Caring for a Three Legged Dog or Cat
Tripawds is your home to learn how to care for a three legged dog or cat, with answers about dog leg amputation, and cat amputation recovery from many years of member experiences.
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10 December 2011
I adopted a German Shepherd dog, Koen, who had his rear, right leg amputated at the hip about 7 weeks ago. I also have a four-legged GSD, Molly, who is very active. I try to include Koen in all of our activities (beach, park, walks), but he seems to get worn out before lunchtime. At the risk of sounding like a complete moron (remember, I'm new to this!), I'd like to know if Koen will get to a point in his recovery where he can do everything (activities) that my other GSD enjoys. I worry that I'm pushing him too hard, but do let him "chill" when it seems that his other rear leg is tired. The vet says we'll know in a couple of months whether he "muscles up" well enough to keep up with all of us. I'm not the most computer literate person in the world, so if someone can point me in the direction of info re: what to expect for the first year or two after amputation, that would be great! Thanks!
24 September 2009
Hi there, thank you so much for joining us. Koen is such a handsome pup! How did he lose his leg?
You are most definitely not a moron, you're super smart for asking about the best ways to take care of him. Seven weeks is definitely not a long time, it will take him months to strengthen up. There are things you can do to help, like canine rehab games and activities; scroll through these posts about canine rehabilitation for ideas and check out our Gear Blog for more. Take it slow though, his body is still healing.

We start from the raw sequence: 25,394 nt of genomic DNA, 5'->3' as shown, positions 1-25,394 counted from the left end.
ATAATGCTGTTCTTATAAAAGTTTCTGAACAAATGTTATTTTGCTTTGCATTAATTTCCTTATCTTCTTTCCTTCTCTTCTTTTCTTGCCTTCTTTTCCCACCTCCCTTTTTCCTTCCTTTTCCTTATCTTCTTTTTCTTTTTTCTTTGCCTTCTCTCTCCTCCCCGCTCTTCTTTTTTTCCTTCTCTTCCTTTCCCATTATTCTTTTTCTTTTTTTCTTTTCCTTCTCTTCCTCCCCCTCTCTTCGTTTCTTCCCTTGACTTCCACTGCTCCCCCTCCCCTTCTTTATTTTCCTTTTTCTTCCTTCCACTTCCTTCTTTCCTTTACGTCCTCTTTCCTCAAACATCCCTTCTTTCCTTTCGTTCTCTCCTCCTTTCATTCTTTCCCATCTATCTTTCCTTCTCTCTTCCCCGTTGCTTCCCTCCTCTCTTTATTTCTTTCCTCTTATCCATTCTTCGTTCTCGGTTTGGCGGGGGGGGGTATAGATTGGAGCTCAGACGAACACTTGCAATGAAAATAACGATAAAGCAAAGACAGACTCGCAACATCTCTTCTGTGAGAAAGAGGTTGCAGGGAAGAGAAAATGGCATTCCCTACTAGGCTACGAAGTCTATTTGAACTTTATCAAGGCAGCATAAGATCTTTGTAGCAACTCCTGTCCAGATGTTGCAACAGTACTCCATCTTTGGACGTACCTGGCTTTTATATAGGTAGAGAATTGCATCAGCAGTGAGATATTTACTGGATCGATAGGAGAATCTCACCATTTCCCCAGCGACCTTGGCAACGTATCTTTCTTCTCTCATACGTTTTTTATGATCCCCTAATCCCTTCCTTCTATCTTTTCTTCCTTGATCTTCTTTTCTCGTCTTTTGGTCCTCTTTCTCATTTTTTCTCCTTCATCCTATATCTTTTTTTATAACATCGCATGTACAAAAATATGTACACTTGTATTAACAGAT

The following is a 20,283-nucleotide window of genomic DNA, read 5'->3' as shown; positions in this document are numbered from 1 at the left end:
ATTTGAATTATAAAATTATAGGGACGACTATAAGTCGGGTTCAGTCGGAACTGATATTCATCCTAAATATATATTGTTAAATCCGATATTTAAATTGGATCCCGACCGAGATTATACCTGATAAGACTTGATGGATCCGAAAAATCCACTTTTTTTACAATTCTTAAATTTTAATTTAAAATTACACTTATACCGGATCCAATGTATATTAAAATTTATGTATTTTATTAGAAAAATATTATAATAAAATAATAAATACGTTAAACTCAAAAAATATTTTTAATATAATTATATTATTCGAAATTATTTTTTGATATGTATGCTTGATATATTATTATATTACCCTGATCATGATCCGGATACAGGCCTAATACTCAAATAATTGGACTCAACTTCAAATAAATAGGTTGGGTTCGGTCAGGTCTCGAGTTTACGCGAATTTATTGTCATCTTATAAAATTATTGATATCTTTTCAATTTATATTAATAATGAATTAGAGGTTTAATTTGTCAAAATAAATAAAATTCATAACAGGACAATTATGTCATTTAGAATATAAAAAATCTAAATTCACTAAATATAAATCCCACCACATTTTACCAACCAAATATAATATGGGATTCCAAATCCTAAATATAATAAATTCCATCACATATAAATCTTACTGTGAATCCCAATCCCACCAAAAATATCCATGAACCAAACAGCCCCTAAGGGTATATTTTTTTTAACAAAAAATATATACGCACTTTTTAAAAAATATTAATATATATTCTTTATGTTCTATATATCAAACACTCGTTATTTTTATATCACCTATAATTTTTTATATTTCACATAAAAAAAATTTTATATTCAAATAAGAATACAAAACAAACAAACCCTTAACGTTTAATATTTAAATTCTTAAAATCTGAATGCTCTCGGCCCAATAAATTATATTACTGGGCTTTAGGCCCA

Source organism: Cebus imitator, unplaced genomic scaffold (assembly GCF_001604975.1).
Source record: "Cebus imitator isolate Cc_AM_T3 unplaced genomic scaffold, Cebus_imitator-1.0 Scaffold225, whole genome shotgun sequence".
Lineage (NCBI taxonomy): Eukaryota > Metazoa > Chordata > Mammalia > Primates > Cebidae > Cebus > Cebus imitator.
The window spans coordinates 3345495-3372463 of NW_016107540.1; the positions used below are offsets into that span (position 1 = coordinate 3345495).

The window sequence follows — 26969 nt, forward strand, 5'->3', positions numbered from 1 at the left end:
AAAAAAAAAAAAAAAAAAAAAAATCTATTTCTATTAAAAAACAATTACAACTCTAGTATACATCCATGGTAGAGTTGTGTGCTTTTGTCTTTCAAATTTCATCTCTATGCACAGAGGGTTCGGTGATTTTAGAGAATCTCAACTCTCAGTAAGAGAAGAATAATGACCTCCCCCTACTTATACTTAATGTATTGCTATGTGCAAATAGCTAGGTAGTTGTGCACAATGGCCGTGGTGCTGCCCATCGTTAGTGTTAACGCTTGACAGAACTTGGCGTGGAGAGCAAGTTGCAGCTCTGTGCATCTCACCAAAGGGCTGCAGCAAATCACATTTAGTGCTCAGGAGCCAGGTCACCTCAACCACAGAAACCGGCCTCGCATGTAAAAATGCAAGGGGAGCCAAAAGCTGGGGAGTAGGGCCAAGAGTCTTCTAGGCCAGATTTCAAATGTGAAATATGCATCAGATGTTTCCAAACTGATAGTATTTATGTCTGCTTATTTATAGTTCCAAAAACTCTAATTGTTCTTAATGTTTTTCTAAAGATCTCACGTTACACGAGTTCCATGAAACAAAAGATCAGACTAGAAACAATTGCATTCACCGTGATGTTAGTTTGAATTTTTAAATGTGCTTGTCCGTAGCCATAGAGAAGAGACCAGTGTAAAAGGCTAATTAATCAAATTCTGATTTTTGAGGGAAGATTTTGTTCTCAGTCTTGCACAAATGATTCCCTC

It's smart of you to let him chill when he gets tired. We know from our own Tripawds Spokesdawg and GSD Wyatt Ray (who looks like Koen's brother!) that it took a while, almost a year, before his leg strengthened up. And while he will try to keep up with other friends (it's a dawg thang), when he looks like he's getting tired, we make him take a break. Being extra vigilant about not letting him jump to or from heights, playing too hard and just overall making sure that he's not doing anything to add extra stress to his joints is always a good idea.
I'm sure others will have lots of good tips, so be ready! And thanks again for joining, it's great to have you and Koen and his other GSD here!
Tripawds Founders Jim and Rene
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Welcome to Tripawds.
You are awesome for adopting, and you will be rewarded for adopting a tripawd!
On a completly different scale- my tri-pug Maggie was a rear amp, 7.5 years old at the time of surgery. It took her more than 6 months to work up to walking a mile on her own, which was half the distance she could easily do before her amp. Seems like it takes more time for rear amps to build up strength and endurance; it really is important to work on both.
Because of her pugness (a.k.a. obstinacy) I never really had to worry about her trying to keep up with her sister or us, Mag expected all of us to come back to her .